"Thank you so much." Victoria said and, leaving her glass half finished, jumped off the stool and followed the gangly lad who couldn't have been more than fourteen. He walked without saying anything to her but at a pace she could follow.

"I'm sorry to have to bother you like this but I really must get home."

He grunted in reply so she decided not to say anything else.


Victoria, curled up in her bed with the covers surrounding her, wrote furiously in her journal. Feelings of anger, hurt and some guilt jostled within her as she poured the events of the day into the book. In all her life she had not felt such a hatred for the male population as she did now.


When she arrived at the house, it was deathly quiet and she felt the first tendrils of fear and guilt coil themselves into cold snakes and lie in her stomach. She didn't bother to go to her room and change the servants' clothes which she had borrowed that morning but went straight to the drawing room where Gilbert, the ageing but stoic butler, had said her father was. She hadn't expected Dixon to still be there but there he was, pacing furiously across the plush carpet. He spun angrily to face her, his lank hair flopping wildly and demanded.

"Where have you been?!"

She ignored Dixon who looked apoplectic and went to her father who was seated beside the fireplace. Kissing him on the cheek, she said, "Good evening, father. I trust you weren't too worried about me today."

"Victoria dear where have you been?" Her father asked quietly as though he had resigned himself to her brand of madness. A sad smile graced his features and she knew he wasn't truly angry only worried.

"And why are you dressed like a servant?" Dixon's voice was like metal on concrete to her ears. She sighed, still looking at her father. His blue eyes which she had inherited told her to get Dixon to leave. She gave him a comprehending look in return and turned to Dixon. She put on her sweetest smile and walked right up to him.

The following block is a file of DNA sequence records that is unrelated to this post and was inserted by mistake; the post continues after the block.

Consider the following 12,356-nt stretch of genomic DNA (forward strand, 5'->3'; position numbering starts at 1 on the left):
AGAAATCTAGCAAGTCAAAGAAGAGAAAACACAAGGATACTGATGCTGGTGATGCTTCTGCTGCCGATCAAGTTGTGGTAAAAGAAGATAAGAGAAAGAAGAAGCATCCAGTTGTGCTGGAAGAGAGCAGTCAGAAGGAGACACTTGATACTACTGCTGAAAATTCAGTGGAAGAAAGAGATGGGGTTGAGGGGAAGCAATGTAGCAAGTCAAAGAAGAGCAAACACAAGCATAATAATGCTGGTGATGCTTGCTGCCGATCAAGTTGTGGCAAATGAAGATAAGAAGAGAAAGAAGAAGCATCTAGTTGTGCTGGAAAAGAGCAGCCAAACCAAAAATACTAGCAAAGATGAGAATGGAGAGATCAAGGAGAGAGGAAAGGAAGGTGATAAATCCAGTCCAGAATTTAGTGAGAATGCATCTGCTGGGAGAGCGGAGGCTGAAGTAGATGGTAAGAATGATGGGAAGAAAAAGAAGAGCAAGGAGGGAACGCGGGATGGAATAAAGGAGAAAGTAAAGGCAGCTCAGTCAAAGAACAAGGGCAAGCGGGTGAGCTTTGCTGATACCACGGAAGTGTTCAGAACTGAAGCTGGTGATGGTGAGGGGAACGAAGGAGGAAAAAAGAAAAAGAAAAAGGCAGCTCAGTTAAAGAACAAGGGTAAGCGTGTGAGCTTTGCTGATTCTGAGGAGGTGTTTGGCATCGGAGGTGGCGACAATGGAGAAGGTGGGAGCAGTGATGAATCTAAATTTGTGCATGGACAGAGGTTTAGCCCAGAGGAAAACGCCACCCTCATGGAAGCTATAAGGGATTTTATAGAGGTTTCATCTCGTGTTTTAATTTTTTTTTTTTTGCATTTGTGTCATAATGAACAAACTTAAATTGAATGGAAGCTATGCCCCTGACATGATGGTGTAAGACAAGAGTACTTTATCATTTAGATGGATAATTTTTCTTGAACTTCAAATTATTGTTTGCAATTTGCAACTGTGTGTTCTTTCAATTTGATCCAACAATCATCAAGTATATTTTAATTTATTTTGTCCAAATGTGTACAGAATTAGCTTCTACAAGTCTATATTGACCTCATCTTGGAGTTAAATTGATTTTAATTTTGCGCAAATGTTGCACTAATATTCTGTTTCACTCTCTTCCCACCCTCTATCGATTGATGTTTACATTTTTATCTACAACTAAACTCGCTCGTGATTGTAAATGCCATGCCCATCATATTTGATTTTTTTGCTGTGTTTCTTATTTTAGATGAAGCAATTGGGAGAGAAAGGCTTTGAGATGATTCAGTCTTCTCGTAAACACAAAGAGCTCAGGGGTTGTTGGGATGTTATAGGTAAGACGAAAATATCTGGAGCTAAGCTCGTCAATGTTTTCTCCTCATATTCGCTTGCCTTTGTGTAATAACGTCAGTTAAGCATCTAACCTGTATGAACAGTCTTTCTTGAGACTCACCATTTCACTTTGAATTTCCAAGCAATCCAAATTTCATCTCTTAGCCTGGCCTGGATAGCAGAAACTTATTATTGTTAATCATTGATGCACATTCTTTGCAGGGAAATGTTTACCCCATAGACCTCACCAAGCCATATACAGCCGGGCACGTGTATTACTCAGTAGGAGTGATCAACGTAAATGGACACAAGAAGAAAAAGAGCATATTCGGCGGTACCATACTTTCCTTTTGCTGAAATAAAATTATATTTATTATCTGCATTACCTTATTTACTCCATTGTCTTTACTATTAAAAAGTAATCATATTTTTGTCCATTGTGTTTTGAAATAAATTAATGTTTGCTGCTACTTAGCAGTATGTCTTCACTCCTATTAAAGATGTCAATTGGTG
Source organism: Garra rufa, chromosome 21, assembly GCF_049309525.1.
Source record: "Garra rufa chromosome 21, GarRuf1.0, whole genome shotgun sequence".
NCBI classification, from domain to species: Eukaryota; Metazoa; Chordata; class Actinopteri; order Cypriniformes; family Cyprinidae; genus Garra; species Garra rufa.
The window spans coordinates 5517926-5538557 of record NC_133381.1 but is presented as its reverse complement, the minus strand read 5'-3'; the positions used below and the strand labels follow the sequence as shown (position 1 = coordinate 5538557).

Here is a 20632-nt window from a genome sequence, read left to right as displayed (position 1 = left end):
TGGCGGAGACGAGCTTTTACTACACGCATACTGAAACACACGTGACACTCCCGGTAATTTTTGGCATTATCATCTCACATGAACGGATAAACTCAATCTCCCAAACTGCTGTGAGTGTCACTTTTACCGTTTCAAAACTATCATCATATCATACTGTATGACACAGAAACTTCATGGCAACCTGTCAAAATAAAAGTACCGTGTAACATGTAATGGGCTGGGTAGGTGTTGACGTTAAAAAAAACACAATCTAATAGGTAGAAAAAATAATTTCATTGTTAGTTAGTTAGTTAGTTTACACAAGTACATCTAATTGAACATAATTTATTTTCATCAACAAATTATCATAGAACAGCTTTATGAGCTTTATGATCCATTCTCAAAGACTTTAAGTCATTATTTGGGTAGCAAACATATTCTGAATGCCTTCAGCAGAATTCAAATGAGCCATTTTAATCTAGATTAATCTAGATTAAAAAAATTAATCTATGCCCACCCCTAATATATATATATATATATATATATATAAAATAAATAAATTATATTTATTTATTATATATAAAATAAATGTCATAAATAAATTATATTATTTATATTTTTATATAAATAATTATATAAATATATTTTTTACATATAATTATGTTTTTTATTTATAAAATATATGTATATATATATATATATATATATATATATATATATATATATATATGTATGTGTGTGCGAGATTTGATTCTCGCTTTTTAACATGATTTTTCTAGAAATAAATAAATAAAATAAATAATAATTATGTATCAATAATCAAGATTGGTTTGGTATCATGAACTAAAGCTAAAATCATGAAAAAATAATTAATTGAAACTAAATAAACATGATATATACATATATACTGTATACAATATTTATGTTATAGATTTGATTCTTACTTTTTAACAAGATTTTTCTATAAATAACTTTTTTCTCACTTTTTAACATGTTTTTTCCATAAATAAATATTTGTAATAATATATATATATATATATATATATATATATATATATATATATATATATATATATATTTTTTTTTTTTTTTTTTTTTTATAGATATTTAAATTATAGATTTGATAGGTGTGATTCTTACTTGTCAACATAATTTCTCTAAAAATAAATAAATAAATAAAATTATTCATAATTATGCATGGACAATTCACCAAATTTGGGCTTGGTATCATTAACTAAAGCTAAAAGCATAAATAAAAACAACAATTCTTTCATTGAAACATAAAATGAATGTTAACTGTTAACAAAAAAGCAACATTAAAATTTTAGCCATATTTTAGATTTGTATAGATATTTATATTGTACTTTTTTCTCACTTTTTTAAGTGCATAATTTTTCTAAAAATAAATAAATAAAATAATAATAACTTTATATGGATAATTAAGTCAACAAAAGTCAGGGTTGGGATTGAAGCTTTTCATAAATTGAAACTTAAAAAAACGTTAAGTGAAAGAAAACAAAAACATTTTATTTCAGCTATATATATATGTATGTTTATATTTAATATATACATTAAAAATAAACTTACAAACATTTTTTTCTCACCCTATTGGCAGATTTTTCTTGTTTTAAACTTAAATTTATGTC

"My lord, I truly am sorry for distressing you…"

"Are you really, Victoria or are you merely trying to ruin my reputation?" He asked in a low, malevolent voice.

His reputation was what he was worried about. He wouldn't want his name associated with any scandal she might bring, she thought, disgusted.

"I'm dreadfully sorry then. Your reputation must be protected." She couldn't keep the sarcasm from her voice as she said this and watched him turn purple then stark white. His hands were clenched into fists and Victoria knew he only restrained himself because of her father.

"When we are married, Victoria, I shall curb that unruly tongue of yours." With that he turned and stomped out of the room. Victoria stood there for awhile and came to the decision that she could never marry Dixon. His pale, lean countenance twisted in anger repulsed her and the very thought of committing herself to him was ludicrous. He had seemed so…so quiet and…she admitted guiltily that Dixon had indeed seemed quite easy to control. She would not have a husband who would keep her under his thumb. She turned back to her father trying to forget Dixon.

"Come sit by me Victoria and tell me of your day."

She went, sat in the seat opposite him but said nothing as they both watched the dancing flames in the marble fire place.

"If I told you where I've been, you would only worry yourself. It was an interesting adventure but I would rather not recount the events of today."

"As long as you're safe, darling."


Victoria closed the journal with a smile; only her father would not press for answers. She'd come up after they had talked of other things including the party she had missed and had felt light-hearted until she got back into her room and remembered Dixon. Her anger had returned and then so had the sudden memory of a man she only now realized she had been comparing him to: Captain James Ardsley.